American Idol

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A close examination of the Old Testament texts reveals a familiar pattern in the manner in which God deals with the nations. When God acts in judgment, He frequently judges the gods of the nation he is judging. One of the most prominent instances of this occurred in Exodus when God visited 10 plagues upon the gods of the Egyptians.

Ex. 12:12-13: “For I will go through the land of Egypt on that night, and will strike down all the first-born in the land of Egypt, both man and beast; and against all the gods of Egypt I will execute judgments – I am the LORD. (See also Ex. 18:10-11)

A few examples make the point:

  • They worshipped the Nile; God turned it to blood.
  • They worship Rah, the sun god; God covered the land with darkness.
  • They worshipped Apis the bull and Hathor the cow goddess; their livestock died.
  • They worshipped Heckt (represented by a frog); God filled the land with frogs.
  • They worshipped insects and beetles; God sent an infestation of flies and insects.
  • They worshipped Osiris, the lord of life; the first-born of Egypt was slain.

Elsewhere the Bible plainly states that the plagues were God’s judgment upon the idols of Egypt:

Num. 33:3-4: And they journeyed from Rameses in the first month, on the fifteenth day of the first month … while the Egyptians were burying all their first-born whom the LORD had struck down among them. The LORD had also executed judgments on their gods.

2 Sam. 7:22-24: “How great you are, O Sovereign LORD! There is no one like you, and there is no God but you … and who is like your people Israel-the one nation on earth that God went out to redeem as a people for himself, and to make a name for Himself, and to perform great and awesome wonders by driving out nations and their gods from before your people, whom you redeemed from Egypt?

Similar instances are seen with Dagon of the Philistines (1 Samuel 5:3); the gods of the Armeans (1 Kings 20:23); Baal in the days of Elijah (1 Kings 18); Marduk and Nebo, gods of the Babylonians (Isaiah 46:1ff).

This familiar theme in scripture seems to suggest a “modus operandi” for God’s judgment:

Jer. 43:12-13: He will set fire to the temples of the gods of Egypt; he will burn their temples and take their gods captivehe will demolish the sacred pillars and will burn down the temples of the gods of Egypt.

Jer. 46:25: The LORD of hosts, the God of Israel, says, “Behold, I am going to punish Amon of Thebes, and Pharaoh, and Egypt along with her gods and her kings, even Pharaoh and those who trust in him.

Zeph. 2:11: The LORD will be awesome to them when he destroys all the gods of the land. The nations on every shore will worship him, every one in its own land.

Isa. 19:1: An oracle concerning Egypt: See, the LORD rides on a swift cloud and is coming to Egypt. The idols of Egypt tremble before him, and the hearts of the Egyptians melt within them.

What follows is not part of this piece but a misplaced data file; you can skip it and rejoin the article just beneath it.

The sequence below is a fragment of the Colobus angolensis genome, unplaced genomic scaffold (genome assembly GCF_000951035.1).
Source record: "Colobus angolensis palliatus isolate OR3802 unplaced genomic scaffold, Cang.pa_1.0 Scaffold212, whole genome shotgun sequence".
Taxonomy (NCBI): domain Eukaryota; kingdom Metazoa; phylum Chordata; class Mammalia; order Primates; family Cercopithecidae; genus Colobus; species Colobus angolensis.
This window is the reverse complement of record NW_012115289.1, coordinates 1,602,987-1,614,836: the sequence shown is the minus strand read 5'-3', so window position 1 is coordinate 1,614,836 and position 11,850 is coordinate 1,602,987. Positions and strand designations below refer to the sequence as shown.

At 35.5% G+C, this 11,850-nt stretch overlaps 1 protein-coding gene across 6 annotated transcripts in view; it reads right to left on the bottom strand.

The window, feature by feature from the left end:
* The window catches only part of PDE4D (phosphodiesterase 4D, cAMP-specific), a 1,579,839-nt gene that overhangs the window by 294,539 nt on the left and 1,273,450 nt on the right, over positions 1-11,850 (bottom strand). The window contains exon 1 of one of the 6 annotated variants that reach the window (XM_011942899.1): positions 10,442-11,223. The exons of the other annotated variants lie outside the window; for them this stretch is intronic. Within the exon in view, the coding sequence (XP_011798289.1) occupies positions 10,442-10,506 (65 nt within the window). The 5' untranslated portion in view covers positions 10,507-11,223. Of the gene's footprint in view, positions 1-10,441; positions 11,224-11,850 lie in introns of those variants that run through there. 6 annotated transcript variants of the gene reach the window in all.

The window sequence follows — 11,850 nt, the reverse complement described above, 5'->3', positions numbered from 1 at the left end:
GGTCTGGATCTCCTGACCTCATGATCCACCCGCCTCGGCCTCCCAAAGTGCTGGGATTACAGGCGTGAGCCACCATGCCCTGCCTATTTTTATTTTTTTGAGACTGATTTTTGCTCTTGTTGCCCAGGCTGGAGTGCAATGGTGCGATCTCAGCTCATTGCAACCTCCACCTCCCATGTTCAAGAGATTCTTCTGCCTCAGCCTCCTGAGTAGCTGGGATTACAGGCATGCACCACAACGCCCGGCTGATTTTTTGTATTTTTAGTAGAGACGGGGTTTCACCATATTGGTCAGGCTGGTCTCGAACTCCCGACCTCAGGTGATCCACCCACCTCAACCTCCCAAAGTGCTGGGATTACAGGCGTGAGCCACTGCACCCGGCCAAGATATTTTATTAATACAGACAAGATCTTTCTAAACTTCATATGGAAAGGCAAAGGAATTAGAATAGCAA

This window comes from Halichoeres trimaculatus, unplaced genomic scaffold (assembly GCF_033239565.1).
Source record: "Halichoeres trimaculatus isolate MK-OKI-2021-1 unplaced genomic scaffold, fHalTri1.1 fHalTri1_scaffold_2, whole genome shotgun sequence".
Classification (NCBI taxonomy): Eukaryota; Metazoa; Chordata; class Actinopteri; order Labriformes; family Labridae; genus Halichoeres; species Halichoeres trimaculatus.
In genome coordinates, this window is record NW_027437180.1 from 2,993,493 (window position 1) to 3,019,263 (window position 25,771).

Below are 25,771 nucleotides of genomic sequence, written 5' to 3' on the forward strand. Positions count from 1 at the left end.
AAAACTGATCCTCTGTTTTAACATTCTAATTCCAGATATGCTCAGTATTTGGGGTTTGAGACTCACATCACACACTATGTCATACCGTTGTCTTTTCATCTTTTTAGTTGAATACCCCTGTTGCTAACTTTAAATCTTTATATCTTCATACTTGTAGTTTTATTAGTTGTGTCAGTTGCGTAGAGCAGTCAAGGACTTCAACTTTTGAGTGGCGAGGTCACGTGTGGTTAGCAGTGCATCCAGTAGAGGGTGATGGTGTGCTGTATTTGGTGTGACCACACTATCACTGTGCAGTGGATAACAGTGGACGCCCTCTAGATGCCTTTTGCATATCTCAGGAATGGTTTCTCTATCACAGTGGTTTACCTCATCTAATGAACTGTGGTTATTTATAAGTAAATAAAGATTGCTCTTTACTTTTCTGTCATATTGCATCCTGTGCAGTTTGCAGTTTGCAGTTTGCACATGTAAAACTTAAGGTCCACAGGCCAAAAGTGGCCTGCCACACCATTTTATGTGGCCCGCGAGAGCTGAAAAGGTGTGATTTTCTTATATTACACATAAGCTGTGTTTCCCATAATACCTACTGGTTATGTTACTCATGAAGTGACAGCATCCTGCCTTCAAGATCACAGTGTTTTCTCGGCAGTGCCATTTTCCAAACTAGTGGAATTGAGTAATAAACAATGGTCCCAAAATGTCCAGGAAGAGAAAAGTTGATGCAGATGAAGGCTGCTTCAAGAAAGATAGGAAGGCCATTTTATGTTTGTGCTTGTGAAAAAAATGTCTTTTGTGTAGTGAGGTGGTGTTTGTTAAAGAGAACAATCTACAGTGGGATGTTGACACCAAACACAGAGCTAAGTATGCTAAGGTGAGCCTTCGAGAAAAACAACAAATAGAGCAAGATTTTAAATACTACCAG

Paul teaches us that the Old Testament was written for our instruction:

Rom. 15:4: “For whatever was written in earlier times was written for our instruction, that through perseverance and the encouragement of the Scriptures we might have hope.”

1 Cor. 10:11: “Now these things happened to them as an example, and they were written for our instruction, upon whom the ends of the ages have come.”

If God’s judgment follows the pattern of the past He will surely judge America’s gods.

Question: What is the principle deity of America?

Answer: His name is Mammon (money). In some circles Mammon has also become the chief deity of the church.

The true American idol – Mammon – is under great stress right now and is stumbling badly. Many Americans are trembling for their idol. The pressing question is this: Which of America’s gods might be next?

We may point to the sins of America and the gross abominations that are now a daily occurrence in our homeland, and ask how much longer will God tolerate the arrogance and perverseness of our nation? It is not a strange thought that God would judge America. The more perplexing question is, “Why has He not already done so?”

While grieving over our national sins, it would be easy to overlook an issue that is even more serious. What about the idols in the church? What about our personal idols? Will they be spared? We must not forget that when judgment begins, it begins at the house of God (Ezk. 9:2-6; 1 Peter 4:17).

God will not judge the nation’s idols and ignore our own. He will not topple the gods of this age and allow ours to remain standing.

Jer. 51:17-18: “Every man is senseless and without knowledge; every goldsmith is shamed by his idols. His images are a fraud; hey have no breath in them. They are worthless, the objects of mockery; when their judgment comes, they will perish.

 

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